Outside Line: Is McLaren v Renault Over Already?

I hate to say it, but the battle for best of the rest in the 2020 Formula 1 season, is over.

Okay, so maybe that’s a bit of an overreaction, but everything we’ve seen in the last two days has me believing there is simply no way Renault can beat McLaren to fourth place in the constructor’s standings this year.

Still a week out from testing, what we saw in each team’s “launch” tells me just about everything I need to know about their state heading into the 2020 season.

On one side, you had McLaren. Live streaming the whole affair from the McLaren Technology Centre, wheeling out their MCL35 for all the world to see, clearly proud of their creation.

On the other, you had Renault. No car, no stream. Just a bunch of blokes sitting in chairs talking the talk without any proof they can actually walk it.

Now obviously McLaren having a car and Renault not doesn’t automatically make the former faster when it comes to going round a track, but when viewed in the context of last year’s performances, it seems fairly indicative of where they’re heading. In 2019, they had the same engine (as they will again this year), but with 145 points to their rival’s 91, the Woking team was unquestionably the more competent – and that perception continues when the French outfit shows up to the new year’s car launch without a, y’know… car.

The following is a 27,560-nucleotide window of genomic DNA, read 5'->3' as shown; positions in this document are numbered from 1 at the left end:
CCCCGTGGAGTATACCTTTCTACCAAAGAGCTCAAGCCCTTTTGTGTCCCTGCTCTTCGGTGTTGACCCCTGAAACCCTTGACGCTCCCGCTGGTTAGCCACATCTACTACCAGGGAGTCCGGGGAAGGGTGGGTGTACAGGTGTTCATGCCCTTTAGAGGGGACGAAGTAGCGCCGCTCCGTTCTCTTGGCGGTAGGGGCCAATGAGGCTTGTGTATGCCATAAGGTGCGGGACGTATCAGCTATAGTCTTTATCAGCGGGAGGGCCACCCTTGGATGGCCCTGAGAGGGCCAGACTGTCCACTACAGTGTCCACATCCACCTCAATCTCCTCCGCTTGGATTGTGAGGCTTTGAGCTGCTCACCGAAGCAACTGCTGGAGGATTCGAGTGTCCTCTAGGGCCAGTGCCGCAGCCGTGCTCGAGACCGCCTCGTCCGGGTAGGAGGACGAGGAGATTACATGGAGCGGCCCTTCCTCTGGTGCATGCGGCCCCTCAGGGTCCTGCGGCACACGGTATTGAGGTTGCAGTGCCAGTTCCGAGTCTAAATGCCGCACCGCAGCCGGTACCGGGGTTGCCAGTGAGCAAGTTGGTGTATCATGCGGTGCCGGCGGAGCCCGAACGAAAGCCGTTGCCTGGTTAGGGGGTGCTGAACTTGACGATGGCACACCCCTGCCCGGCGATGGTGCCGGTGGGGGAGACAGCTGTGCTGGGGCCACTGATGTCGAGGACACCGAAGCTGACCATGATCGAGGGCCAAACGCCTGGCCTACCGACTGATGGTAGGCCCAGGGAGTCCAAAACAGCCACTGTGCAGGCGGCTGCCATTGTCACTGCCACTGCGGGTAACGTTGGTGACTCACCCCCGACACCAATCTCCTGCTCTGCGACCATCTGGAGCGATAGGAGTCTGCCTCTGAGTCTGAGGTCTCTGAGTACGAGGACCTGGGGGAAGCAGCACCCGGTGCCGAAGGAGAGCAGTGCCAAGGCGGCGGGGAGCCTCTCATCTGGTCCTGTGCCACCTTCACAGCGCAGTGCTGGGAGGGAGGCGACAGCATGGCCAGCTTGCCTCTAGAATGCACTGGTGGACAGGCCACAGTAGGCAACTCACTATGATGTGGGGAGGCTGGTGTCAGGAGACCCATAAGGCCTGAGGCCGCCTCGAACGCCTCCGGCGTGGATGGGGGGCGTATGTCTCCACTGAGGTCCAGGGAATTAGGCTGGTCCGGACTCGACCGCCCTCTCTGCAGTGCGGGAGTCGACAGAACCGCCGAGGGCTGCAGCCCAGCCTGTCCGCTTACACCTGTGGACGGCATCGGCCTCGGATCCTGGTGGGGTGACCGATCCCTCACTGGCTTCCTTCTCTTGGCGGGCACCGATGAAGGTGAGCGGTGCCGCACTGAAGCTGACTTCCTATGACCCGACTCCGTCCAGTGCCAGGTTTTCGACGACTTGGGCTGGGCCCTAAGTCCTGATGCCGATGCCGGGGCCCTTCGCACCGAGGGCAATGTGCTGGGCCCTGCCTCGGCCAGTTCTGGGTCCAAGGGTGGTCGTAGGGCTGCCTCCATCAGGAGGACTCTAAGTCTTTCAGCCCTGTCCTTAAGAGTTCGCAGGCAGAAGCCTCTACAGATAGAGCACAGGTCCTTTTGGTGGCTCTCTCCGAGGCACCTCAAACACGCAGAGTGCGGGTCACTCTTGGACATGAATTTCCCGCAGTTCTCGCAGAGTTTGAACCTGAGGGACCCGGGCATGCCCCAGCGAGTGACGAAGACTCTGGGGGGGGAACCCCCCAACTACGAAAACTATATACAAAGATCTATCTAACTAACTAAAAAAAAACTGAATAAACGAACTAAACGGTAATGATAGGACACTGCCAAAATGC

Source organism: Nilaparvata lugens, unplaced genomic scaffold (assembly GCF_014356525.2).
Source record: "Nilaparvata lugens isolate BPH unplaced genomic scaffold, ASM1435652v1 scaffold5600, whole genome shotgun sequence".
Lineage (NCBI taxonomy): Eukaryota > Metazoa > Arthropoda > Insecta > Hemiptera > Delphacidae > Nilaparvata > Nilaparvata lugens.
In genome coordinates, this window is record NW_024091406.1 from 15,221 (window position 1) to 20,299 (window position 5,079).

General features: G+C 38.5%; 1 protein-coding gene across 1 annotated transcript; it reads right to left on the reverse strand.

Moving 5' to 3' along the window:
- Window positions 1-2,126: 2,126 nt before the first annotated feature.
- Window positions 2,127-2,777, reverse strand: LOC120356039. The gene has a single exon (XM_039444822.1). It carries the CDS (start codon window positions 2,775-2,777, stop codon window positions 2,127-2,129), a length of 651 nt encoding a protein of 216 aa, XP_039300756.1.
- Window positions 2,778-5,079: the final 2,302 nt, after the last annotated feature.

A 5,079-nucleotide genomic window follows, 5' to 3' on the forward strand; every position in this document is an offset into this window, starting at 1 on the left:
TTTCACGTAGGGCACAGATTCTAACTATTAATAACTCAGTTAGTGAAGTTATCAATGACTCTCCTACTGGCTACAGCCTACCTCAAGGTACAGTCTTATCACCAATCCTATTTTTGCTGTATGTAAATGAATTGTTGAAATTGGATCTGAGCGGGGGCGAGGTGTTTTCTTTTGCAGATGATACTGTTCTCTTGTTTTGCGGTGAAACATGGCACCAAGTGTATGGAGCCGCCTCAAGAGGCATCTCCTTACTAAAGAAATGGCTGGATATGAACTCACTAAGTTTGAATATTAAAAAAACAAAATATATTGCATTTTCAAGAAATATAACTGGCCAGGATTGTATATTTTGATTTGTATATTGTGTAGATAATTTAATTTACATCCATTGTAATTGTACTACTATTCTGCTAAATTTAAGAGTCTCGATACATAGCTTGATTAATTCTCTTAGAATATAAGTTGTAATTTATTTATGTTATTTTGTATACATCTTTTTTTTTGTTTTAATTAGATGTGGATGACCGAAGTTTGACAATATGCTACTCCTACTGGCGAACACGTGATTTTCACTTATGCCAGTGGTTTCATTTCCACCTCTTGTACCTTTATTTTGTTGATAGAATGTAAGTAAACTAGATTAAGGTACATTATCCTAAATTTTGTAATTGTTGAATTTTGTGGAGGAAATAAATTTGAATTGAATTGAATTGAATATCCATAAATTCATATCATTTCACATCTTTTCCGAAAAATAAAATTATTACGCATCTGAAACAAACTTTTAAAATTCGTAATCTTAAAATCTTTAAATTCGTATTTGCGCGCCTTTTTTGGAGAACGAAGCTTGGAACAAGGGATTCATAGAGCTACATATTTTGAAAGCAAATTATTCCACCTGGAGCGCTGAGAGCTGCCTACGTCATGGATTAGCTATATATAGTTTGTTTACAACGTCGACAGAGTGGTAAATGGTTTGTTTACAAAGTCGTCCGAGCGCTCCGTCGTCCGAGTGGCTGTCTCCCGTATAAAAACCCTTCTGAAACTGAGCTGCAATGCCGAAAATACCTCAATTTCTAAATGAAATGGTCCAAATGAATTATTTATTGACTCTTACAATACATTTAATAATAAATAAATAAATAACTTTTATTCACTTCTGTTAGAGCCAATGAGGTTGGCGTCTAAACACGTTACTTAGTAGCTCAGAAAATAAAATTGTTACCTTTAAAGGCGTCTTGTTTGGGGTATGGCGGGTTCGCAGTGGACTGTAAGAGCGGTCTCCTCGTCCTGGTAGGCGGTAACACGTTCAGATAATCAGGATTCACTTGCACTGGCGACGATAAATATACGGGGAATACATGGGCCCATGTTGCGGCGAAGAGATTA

As far as I’m concerned, Renault would’ve been better off either launching with a watered-down version of the RS20, or simply having no launch at all. Doing the former shows me you’re on-track for the season, doing the latter shows me you’re singularly-focused on delivering the best package. Either way, the team had the chance to set a positive narrative for the season ahead, and instead, the only story coming out of this week is that “something is up at Renault”. If they can’t get that right, what can they?

Then again, maybe I shouldn’t be so surprised with Cyril Abiteboul involved. He can say what he wants, but if Mercedes can produce a ‘show car’, or even McLaren can, then Renault should be able to. And if he absolutely had to go ahead with some sort of launch event without the car ready, just say that – at least it would seem like he’s got his head screwed on straight.

Unfortunately, I have no reason to believe that’s the case, which is a great shame. Both teams have great driver pairings and a lot of talented people working behind the scenes, but only McLaren seems to have figured-out how to put it all together. For the sake of a championship that needs every battle it can get, I hope I’m proven wrong, but I don’t think I will be.